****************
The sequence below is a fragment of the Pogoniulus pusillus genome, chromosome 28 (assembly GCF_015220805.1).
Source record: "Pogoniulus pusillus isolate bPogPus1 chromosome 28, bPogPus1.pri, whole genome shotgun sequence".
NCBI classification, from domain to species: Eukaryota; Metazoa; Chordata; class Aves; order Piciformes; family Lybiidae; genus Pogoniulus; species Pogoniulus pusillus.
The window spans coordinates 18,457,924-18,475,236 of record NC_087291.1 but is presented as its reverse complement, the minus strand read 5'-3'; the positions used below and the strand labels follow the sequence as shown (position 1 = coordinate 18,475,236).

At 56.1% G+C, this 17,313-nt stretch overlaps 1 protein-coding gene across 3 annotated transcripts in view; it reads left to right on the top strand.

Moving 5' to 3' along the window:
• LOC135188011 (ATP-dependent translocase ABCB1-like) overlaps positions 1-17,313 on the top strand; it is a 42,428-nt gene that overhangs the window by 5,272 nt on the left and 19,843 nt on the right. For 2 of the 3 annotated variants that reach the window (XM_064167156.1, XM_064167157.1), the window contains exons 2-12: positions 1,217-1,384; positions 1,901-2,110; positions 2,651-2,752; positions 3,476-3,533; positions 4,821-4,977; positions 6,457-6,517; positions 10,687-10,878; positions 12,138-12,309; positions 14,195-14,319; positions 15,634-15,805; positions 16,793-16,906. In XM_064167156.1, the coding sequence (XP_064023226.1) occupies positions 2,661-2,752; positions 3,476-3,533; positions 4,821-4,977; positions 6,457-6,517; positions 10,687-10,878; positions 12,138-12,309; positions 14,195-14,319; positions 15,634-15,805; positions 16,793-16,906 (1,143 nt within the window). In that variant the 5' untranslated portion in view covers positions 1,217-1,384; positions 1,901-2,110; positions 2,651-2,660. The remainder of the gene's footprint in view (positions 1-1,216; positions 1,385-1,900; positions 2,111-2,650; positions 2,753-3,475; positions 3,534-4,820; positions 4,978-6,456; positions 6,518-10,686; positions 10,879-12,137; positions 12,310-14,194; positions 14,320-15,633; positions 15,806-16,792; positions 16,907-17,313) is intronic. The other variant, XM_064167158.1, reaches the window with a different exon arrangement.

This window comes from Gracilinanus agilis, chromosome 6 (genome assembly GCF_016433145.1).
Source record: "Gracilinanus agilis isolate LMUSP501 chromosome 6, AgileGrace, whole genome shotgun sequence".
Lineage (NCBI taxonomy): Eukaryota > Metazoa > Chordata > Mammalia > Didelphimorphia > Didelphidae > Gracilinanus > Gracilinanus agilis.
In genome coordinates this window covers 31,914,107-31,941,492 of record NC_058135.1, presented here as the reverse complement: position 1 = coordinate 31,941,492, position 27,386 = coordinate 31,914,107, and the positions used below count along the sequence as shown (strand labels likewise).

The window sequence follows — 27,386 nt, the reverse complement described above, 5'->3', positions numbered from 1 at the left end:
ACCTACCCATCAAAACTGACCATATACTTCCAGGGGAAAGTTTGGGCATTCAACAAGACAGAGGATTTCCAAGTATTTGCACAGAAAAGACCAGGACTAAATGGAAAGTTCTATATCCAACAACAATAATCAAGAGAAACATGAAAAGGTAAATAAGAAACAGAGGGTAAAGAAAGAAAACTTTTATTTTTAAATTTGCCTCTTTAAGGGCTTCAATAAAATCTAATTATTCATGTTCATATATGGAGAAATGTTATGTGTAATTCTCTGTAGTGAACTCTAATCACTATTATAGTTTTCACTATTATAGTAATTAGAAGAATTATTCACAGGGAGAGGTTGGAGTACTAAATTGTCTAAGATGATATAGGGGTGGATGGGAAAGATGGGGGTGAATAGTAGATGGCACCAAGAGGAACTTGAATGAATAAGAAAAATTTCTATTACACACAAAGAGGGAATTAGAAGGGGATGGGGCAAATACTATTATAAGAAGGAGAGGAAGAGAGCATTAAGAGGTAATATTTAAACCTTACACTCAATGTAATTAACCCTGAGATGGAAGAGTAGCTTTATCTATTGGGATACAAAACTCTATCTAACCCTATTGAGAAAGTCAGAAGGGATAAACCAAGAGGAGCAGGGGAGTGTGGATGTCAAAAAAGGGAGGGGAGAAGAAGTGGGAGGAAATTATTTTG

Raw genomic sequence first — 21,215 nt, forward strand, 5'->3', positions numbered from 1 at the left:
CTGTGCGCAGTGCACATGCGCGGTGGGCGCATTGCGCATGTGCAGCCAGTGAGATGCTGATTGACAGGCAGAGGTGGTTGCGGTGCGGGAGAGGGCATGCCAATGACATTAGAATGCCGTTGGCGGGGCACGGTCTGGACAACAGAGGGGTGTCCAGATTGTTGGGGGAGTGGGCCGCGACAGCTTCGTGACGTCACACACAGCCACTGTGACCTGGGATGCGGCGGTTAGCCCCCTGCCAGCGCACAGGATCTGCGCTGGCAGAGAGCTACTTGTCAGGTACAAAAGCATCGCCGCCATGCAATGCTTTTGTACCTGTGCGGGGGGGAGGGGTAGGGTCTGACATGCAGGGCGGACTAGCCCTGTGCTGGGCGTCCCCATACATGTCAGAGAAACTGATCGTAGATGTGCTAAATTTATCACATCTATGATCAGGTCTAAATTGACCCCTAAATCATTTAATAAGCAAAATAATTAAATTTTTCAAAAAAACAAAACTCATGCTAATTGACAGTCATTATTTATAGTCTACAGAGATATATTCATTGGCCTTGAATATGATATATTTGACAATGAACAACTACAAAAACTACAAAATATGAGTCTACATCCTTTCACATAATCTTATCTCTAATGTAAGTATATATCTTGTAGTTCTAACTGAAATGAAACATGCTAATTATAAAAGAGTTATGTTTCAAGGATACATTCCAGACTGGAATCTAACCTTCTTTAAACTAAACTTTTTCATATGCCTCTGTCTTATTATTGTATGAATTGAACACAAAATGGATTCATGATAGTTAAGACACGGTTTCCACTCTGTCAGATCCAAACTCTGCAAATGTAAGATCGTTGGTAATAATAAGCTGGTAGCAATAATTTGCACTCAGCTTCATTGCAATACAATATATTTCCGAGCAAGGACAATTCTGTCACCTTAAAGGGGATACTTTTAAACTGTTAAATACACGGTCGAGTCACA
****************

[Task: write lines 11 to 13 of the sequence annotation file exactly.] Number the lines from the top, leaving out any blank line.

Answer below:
In genome coordinates this window covers 31,914,107-31,941,492 of record NC_058135.1, presented here as the reverse complement: position 1 = coordinate 31,941,492, position 27,386 = coordinate 31,914,107, and the positions used below count along the sequence as shown (strand labels likewise).

The window sequence follows — 27,386 nt, the reverse complement described above, 5'->3', positions numbered from 1 at the left end:
ACCTACCCATCAAAACTGACCATATACTTCCAGGGGAAAGTTTGGGCATTCAACAAGACAGAGGATTTCCAAGTATTTGCACAGAAAAGACCAGGACTAAATGGAAAGTTCTATATCCAACAACAATAATCAAGAGAAACATGAAAAGGTAAATAAGAAACAGAGGGTAAAGAAAGAAAACTTTTATTTTTAAATTTGCCTCTTTAAGGGCTTCAATAAAATCTAATTATTCATGTTCATATATGGAGAAATGTTATGTGTAATTCTCTGTAGTGAACTCTAATCACTATTATAGTTTTCACTATTATAGTAATTAGAAGAATTATTCACAGGGAGAGGTTGGAGTACTAAATTGTCTAAGATGATATAGGGGTGGATGGGAAAGATGGGGGTGAATAGTAGATGGCACCAAGAGGAACTTGAATGAATAAGAAAAATTTCTATTACACACAAAGAGGGAATTAGAAGGGGATGGGGCAAATACTATTATAAGAAGGAGAGGAAGAGAGCATTAAGAGGTAATATTTAAACCTTACACTCAATGTAATTAACCCTGAGATGGAAGAGTAGCTTTATCTATTGGGATACAAAACTCTATCTAACCCTATTGAGAAAGTCAGAAGGGATAAACCAAGAGGAGCAGGGGAGTGTGGATGTCAAAAAAGGGAGGGGAGAAGAAGTGGGAGGAAATTATTTTG